Jodie Whittaker is the 13th Dr. Who Regeneration and Sci-Fi Fans Have Lost Their Minds

In a common display of sexism, some despondent Dr. Who fans have taken to social media to voice their feelings following the announcement earlier this week that actress Jodie Whittaker would indeed be the next Doctor Who.  The outrage comes as no surprise, following the trend of gender related backlashes which surrounded the all-female Ghostbusters reboot last year, and with the gender change of Battlestar Galactica’s “Starbuck”—played by Katee Sackhoff in the 2004 reboot.  While there are those negative voices who say they will no longer be watching,  there are also sci-fi fans who are welcoming this transition.  Dr. Who is, of course, all about regeneration, and die hard fans have seen 12 Doctors cycle through over five decades.

Whittaker has proven acting chops, coming off four years of Broadchurch—a BBC crime series—to venture back into the world of science-fiction. She starred in the popular cult film Attack the Block in 2011.  Whittaker knows what she’s taking on, and has attempted to comfort the downtrodden saying that she wants to tell the fans, “Don’t be scared by my gender. Because this is a really exciting time, and Doctor Who represents everything that’s exciting about change.”  What’s important to understand here is fans aren’t questioning her acting abilities, the upheaval is based solely on her gender.  It’s unfortunate that outcries of politically correct “tokenism” have cast a shadow on the announcement, especially considering the long track record of women prevailing in the mostly male-dominated genre.

The reigning “Queen of Sci-Fi”, Sigourney Weaver, was made famous by her first lead role as Ellen Ripley in Ridley Scott’s Alien (1979), going on to star in three of the film’s sequels. As well as other favorites like Ghostbusters, Galaxy Quest, Cabin in the Woods, Paul, and Avatar.  Weaver also happens to be close friends with Jamie Lee Curtis, the original “scream queen,” who starred in John Carpenter’s Halloween moviesThe success of these leading ladies is illustrative of a slow, but growing tendency of including strong female characters in their films.  We’re seeing television series’ like Buffy the Vampire Slayer and, more recently, The 100 begin to utilize women as their leads.  In the case of The 100, it too was attacked for having perpetuated what some call a “white feminism problem.”  What they are calling a “problem” I call progress.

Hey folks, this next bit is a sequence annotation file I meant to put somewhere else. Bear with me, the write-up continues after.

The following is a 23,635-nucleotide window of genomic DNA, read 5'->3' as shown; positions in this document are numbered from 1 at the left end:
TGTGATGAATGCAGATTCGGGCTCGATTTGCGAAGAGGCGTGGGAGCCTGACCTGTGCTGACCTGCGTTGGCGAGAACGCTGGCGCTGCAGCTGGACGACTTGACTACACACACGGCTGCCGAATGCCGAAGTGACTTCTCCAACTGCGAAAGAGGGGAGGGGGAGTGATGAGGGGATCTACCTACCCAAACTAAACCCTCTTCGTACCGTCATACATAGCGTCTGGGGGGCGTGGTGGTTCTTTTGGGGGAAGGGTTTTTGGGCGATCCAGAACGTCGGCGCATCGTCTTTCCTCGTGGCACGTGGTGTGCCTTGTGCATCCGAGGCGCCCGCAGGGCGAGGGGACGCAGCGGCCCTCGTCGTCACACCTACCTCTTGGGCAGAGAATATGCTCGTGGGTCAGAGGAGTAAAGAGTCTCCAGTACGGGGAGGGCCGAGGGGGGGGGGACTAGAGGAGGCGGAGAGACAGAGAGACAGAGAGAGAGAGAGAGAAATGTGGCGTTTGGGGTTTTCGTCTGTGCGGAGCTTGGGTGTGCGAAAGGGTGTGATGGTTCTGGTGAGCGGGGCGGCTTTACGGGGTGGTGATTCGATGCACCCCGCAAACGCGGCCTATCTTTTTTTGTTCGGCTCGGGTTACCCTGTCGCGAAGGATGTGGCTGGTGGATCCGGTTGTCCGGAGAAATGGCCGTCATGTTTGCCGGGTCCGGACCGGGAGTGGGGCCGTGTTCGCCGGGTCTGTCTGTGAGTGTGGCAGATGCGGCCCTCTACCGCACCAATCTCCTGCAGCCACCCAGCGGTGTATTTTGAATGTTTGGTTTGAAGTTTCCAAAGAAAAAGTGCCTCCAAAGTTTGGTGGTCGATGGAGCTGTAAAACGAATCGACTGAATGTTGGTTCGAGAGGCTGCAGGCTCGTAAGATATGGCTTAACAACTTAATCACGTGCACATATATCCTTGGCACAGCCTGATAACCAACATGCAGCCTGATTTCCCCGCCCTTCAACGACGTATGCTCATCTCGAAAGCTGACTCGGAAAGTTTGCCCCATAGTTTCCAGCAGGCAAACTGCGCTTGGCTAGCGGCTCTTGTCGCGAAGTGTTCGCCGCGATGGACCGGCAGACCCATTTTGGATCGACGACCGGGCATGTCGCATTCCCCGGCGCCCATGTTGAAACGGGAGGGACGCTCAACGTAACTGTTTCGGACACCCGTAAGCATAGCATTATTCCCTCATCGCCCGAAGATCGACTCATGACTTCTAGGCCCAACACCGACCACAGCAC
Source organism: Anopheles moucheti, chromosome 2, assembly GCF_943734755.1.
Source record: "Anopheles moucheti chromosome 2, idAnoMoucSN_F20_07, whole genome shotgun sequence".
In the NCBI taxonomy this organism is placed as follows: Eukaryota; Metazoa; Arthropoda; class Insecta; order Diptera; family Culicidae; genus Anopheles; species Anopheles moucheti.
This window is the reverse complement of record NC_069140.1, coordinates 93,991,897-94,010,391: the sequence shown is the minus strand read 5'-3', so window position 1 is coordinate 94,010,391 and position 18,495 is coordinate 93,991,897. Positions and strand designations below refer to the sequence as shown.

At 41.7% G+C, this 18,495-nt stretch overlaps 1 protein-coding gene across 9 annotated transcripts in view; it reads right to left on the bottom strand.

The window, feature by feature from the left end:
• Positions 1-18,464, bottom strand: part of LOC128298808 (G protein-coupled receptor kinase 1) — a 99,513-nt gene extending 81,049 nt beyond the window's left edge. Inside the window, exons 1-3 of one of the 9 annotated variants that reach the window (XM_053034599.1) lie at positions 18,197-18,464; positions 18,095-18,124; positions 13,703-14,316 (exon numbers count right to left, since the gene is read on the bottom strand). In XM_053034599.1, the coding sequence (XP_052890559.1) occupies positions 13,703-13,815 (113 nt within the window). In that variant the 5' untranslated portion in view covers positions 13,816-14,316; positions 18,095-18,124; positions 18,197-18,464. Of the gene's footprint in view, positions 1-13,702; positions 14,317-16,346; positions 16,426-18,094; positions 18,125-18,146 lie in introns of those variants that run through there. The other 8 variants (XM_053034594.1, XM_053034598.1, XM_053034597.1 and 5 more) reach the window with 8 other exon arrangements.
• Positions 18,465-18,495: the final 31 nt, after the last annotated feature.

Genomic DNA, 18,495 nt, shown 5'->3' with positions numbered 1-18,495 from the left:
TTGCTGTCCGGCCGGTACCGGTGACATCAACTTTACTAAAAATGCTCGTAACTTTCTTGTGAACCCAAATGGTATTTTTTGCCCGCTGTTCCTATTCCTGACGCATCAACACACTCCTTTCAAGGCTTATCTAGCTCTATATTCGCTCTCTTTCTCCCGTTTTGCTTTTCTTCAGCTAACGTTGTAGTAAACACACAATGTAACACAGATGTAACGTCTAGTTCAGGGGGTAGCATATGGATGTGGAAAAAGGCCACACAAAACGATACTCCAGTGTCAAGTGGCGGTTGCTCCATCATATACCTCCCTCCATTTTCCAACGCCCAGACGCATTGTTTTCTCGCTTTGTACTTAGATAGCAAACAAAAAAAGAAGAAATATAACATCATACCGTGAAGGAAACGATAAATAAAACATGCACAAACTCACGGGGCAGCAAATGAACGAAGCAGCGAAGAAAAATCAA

We have come a long way from 1979, and it’s going to happen in this age of the “reboot” and the “re-imagining,” character’s genders are going to get changed up.  Katee Sackhoff was cast as “Starbuck” in the 2004 reboot of Battlestar Galactica and was met with the same hostility. Until everybody ended up loving her.  Galactica was a show which already had a strong female cast, with half the Cylon race as well as the President of the Colonies—played by Mary McDonnell—being women.

It’s true that women in the sci-fi fandom are a minority, but we are also some of the more vociferous.  As someone who has frequented several sci-fi message boards, I  can say that women are speaking up about this casting and are enthusiastically embracing Jodie Whittaker as she tackles this cherished role.  The day it was announced one regular sci-fi commenter even went as far as posting a Facebook status that said “And the 13th Doctor Who is a woman! Jodie Whittaker is an excellent actress, great choice.  I think I can hear the broflakes crying from here.”  While I don’t generally partake in name-calling, this seemed like a playful take on the negative discourse that was coming from the critics.  Another playful social media post went on to say that “we have taken your Ghostbusters and Star Wars and Super Heroes and  Doctor Who.  Nothing is sacred.  We will defile it all with our womanly hands!”  This is light-hearted, of course, but the point remains.  Women have been strong players in this genre for decades, playing some of the most beloved characters with conviction.  We will support each other, yes, but in the long-run men tend to end up liking these portrayals too.  We just need to be given the chance and Jodie Whittaker has been given that chance.

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Cortney is currently a Ph.d candidate in the Media Studies department at the University at Buffalo. Having earned a MA in History, she followed her heart down many winding paths, survived many tough life experiences and was bitten by the activism bug in the process. Since then her work has been centered around creating media to raise awareness about issues like sexual assault, mental illness, and domestic violence. In her free time she reads rock biographies, improves her vinyl collection, and spins Stevie Nicks and Fleetwood Mac as often as possible.
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